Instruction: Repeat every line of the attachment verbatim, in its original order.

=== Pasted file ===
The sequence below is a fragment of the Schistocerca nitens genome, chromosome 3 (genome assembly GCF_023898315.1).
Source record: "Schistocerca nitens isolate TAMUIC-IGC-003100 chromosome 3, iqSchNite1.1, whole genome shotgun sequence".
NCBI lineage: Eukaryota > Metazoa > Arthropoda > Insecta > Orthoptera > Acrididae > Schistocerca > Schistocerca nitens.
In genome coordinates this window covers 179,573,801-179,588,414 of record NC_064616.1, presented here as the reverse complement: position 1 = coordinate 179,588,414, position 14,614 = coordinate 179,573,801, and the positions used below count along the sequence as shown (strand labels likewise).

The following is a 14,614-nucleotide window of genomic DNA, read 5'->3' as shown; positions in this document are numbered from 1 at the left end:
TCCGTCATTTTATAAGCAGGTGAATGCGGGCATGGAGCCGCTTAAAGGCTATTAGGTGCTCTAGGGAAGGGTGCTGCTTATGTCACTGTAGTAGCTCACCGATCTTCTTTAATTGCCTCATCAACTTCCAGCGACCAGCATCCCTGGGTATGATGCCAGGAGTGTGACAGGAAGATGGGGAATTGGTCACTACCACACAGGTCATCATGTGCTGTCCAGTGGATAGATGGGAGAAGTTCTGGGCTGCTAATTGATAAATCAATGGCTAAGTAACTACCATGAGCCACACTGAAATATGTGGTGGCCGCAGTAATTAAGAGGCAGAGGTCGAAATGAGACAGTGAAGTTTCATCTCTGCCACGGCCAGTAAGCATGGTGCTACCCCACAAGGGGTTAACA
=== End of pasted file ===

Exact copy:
The sequence below is a fragment of the Schistocerca nitens genome, chromosome 3 (genome assembly GCF_023898315.1).
Source record: "Schistocerca nitens isolate TAMUIC-IGC-003100 chromosome 3, iqSchNite1.1, whole genome shotgun sequence".
NCBI lineage: Eukaryota > Metazoa > Arthropoda > Insecta > Orthoptera > Acrididae > Schistocerca > Schistocerca nitens.
In genome coordinates this window covers 179,573,801-179,588,414 of record NC_064616.1, presented here as the reverse complement: position 1 = coordinate 179,588,414, position 14,614 = coordinate 179,573,801, and the positions used below count along the sequence as shown (strand labels likewise).

The following is a 14,614-nucleotide window of genomic DNA, read 5'->3' as shown; positions in this document are numbered from 1 at the left end:
TCCGTCATTTTATAAGCAGGTGAATGCGGGCATGGAGCCGCTTAAAGGCTATTAGGTGCTCTAGGGAAGGGTGCTGCTTATGTCACTGTAGTAGCTCACCGATCTTCTTTAATTGCCTCATCAACTTCCAGCGACCAGCATCCCTGGGTATGATGCCAGGAGTGTGACAGGAAGATGGGGAATTGGTCACTACCACACAGGTCATCATGTGCTGTCCAGTGGATAGATGGGAGAAGTTCTGGGCTGCTAATTGATAAATCAATGGCTAAGTAACTACCATGAGCCACACTGAAATATGTGGTGGCCGCAGTAATTAAGAGGCAGAGGTCGAAATGAGACAGTGAAGTTTCATCTCTGCCACGGCCAGTAAGCATGGTGCTACCCCACAAGGGGTTAACA